Buying in Mexico

Navigating Mexican Real Estate

Thanks to changes to Mexican law over the years, it’s now possible to buy property in Mexico even if you’re from another country. Plus, there are more reliable resources available than there were decades ago, from lawyers, to escrow companies who will make sure the paperwork is official and the money exchange is smooth. Cash is King in Mexico and so it is in purchasing Real Estate. Mortgages have not been perfected and are not recommended. Many people consider San Miguel de Allende the prettiest colonial town in Mexico and this includes the surrounding countryside. About three hours north of Mexico City, in the Colonial Highlands region, San Miguel is a feast for the eyes. Streets of colorfully painted colonial houses… small, intimate plazas…quiet street corners with tinkling fountains…lush tropical flowers tumbling down stone walls…you’ll find it all in San Miguel and we haven’t even started on the arts and food!

A Step-by-Step Guide to Buying Property in Mexico

Hire Reneé

Hire Reneé to represent all of your real estate purchases.

Have Your Documents Required, Ready!

The following will be required. 

(A) Passport (B) Residency status; Temporary / Permanent or Tourist

If you are Tourist Status, you will need to apply for an SRE Permit, which we will help you with. You must have an executed purchase contract in place to start the process as the SRE Permit is specific to the property being purchased.

Make an Offer

This is done in the form of a “PROPOSAL TO PURCHASE” which we will draw up on your behalf detailing all terms of the purchase. 

Set Aside 10% as Earnest Money for Escrow

Once your offer is accepted in writing, and the “BUY / SELL AGREEMENT” (better known to most as a Purchase Contract) you will need to deposit (typically 10% of the purchase price) into escrow, which will be required within a determined number of days in the contract to be deposited after all is fully executed. We use modern day Escrow accounts, money is not held by a Brokerage firm, Agent, Seller, or Notario. We will walk you through the complete process to make sure everything is legal and ethical.

Buy / Sell Agreement

We draw up the Buy/Sell Agreement with all Buyer / Seller legal names and passport numbers along with all the terms agreed to in the executed Proposal to Purchase. The Buyer/Sell Agreement is in both Spanish and English, all translated by the Attorney. This is a legal and binding contract by both Buyers and Sellers.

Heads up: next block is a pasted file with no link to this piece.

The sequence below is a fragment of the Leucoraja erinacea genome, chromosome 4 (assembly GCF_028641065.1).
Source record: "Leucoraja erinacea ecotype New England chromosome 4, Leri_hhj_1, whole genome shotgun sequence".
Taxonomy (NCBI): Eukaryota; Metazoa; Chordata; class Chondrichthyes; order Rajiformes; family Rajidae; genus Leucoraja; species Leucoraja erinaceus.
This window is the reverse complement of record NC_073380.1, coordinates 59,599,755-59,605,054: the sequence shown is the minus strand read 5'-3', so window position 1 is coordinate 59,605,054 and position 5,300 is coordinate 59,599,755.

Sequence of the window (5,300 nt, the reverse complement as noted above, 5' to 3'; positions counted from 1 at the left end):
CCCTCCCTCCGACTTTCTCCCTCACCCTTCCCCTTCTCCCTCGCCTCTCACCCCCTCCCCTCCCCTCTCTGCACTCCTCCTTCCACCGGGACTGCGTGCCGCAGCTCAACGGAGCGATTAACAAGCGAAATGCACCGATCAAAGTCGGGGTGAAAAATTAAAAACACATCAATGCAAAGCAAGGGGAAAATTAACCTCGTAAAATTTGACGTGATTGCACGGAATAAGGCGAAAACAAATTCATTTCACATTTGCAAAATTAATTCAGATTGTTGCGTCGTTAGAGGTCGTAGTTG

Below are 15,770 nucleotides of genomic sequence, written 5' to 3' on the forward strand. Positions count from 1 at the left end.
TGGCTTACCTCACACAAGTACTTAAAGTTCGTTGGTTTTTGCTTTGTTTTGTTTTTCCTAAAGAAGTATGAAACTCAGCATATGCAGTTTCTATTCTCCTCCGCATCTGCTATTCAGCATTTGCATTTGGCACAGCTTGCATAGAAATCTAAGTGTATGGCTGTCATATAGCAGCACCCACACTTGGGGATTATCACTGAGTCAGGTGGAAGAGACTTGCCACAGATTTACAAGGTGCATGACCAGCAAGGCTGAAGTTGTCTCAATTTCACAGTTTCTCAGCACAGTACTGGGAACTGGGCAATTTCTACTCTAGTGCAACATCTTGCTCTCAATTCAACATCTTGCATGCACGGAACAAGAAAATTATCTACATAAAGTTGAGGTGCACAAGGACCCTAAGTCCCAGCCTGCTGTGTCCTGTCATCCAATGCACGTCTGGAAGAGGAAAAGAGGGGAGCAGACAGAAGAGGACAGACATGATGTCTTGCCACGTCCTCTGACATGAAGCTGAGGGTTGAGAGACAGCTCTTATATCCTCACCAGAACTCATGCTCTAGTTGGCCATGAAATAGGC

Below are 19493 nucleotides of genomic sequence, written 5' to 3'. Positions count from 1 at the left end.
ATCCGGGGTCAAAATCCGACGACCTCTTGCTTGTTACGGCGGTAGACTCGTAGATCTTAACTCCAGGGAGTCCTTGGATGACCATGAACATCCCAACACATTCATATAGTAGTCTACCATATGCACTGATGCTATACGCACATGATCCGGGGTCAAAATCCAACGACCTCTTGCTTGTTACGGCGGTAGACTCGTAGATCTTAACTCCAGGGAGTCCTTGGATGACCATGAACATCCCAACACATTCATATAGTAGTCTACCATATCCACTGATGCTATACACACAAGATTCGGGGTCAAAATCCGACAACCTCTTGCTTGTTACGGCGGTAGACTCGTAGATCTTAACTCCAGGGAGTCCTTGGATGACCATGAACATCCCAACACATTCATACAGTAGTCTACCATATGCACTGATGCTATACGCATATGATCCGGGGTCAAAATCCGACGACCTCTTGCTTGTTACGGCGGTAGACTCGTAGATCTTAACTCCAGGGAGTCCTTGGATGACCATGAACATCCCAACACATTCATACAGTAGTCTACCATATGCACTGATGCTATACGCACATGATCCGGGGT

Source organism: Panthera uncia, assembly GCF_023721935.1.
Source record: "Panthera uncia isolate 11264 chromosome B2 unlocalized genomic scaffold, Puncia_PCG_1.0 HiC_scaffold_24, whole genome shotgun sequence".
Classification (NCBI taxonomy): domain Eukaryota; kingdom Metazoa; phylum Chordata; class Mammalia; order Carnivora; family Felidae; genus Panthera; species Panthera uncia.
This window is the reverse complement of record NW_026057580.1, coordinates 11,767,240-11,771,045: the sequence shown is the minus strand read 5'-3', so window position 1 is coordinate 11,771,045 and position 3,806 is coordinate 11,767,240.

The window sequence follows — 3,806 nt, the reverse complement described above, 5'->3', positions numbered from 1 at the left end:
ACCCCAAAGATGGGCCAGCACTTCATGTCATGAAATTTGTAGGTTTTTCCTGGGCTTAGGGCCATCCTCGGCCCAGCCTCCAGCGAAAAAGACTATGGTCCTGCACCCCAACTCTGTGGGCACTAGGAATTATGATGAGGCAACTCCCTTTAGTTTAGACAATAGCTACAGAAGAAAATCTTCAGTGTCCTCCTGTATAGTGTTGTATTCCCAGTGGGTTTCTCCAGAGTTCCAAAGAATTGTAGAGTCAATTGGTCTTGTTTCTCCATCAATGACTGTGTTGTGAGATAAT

We also highly suggest at this time you authorize the Attorneys and Notario to draw up a Mexican Will. This Will is only specific to the property so if the unforeseen happens your heirs will not have to worry about any bureaucracy.

Play the “waiting Game”

In the meantime, the Notario will verify the property’s title. In doing so, they will request a copy of the title deed and documents such as the lien certificate, which will show the name of the owner of record as well as the details of the property, including the lay of the land (its size) and its status (commercial or residential, for example). They will also request from the local tax authority a non-lien certificate which, if issued, will show that either no taxes are due or will reveal unpaid back taxes. In addition, they will make sure that no other property-related bills such as water or electricity are outstanding. You can also have the property appraised at this stage to establish its assessed value. This will be a time frame of a few weeks, you will be informed weekly of what is going on so you wont feel as though you have been forgotten or “fallen through the cracks”. Once all is in order, the full balance of the purchase price will need to be transferred to Escrow three (3) business days prior to closing to ensure funds are ready for ownership transfer. We will notify you one week prior to closing with a “it’s time to transfer”.

Close on the Property

Once we have clear to close, the SRE Permit has arrived (for Tourist status Buyers only) and all funds have been received into Escrow, we are ready! We meet with Notario and seller(s), and a Translator who we always include in our closings.

Closing Cost for Buyers

Buyers’ closing fees, in a regular transaction, usually come to between 2% and 8% of the cost of the property. The fees will cover an acquisition tax, property-registration fee, fee for the tax certificate, the title-search fee, the property-appraisal fee, the notary’s fee, and any miscellaneous clerical fees. We are happy to provide an estimated closing fee schedule. The Seller is responsible for the Real Estate agents’ fees.

Property Taxes in Mexico

A 2% acquisition tax is payable by the buyer when property changes ownership.

Although Mexico does not impose an estate or inheritance tax, there is a tax on certain gifts involving real estate (payable by the recipient). Gifts between spouses and direct family members are not taxable.

The property tax on Mexican real estate is called predial. Compared with property taxes in the U.S., the cost of the predial is quite reasonable. The average is approximately 0.1% of the assessed value of the property at time of sale.

If you do not reside in Mexico, but rent out your Mexican property, your rental income is subject to tax at a rate of 25%. For residents, rental income is taxable at the regular income tax rates.

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